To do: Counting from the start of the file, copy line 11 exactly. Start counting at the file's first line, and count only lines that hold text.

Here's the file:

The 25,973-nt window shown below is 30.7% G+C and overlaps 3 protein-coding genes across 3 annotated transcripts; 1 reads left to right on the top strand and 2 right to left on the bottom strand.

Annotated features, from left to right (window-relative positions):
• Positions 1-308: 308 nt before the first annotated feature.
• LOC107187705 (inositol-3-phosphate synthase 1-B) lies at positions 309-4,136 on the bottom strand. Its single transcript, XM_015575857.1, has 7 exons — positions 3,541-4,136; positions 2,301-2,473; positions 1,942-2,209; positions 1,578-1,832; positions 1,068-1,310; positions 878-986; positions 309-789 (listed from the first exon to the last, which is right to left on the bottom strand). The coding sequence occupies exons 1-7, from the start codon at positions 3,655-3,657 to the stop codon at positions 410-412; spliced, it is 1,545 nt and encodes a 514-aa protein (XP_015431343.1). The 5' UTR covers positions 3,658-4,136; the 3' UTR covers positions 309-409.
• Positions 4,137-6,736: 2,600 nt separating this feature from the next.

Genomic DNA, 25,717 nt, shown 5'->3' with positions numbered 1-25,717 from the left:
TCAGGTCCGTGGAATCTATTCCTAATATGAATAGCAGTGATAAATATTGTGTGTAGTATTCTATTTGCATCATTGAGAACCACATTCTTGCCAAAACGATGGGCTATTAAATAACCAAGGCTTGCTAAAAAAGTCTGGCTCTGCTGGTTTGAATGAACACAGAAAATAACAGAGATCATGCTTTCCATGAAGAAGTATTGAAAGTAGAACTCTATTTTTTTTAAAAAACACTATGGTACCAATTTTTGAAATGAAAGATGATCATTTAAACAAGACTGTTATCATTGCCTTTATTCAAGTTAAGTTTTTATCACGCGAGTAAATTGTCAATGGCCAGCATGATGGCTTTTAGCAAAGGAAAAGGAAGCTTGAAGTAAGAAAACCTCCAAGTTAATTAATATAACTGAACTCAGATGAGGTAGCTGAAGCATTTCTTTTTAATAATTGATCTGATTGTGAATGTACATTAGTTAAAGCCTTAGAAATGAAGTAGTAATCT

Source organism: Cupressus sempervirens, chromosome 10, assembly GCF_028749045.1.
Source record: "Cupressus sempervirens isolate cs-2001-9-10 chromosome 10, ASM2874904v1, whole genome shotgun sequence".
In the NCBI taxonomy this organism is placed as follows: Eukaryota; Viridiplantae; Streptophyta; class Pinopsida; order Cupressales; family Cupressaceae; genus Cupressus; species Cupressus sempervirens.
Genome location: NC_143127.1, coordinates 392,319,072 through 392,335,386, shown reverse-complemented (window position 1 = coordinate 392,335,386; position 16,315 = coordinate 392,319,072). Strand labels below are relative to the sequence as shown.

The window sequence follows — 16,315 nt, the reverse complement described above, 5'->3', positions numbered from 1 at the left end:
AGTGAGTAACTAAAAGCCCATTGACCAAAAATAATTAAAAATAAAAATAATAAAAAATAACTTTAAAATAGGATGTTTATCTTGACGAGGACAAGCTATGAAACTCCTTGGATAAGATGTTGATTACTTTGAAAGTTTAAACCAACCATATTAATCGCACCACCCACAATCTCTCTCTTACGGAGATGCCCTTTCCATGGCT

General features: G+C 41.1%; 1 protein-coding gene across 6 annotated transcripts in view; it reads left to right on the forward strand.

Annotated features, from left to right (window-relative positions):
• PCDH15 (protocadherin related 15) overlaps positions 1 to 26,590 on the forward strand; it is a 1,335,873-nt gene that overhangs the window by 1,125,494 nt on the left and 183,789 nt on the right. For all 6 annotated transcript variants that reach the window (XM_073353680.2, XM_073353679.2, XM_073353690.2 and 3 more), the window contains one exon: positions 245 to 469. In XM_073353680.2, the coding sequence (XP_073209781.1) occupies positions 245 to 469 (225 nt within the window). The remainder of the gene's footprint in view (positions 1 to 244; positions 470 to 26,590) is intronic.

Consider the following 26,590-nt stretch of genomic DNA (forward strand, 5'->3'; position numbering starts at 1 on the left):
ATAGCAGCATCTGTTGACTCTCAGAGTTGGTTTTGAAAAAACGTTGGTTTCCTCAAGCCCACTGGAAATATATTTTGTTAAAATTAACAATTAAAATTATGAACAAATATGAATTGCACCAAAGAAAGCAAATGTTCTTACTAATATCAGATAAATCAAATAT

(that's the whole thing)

Genome location: NC_143127.1, coordinates 392,319,072 through 392,335,386, shown reverse-complemented (window position 1 = coordinate 392,335,386; position 16,315 = coordinate 392,319,072). Strand labels below are relative to the sequence as shown.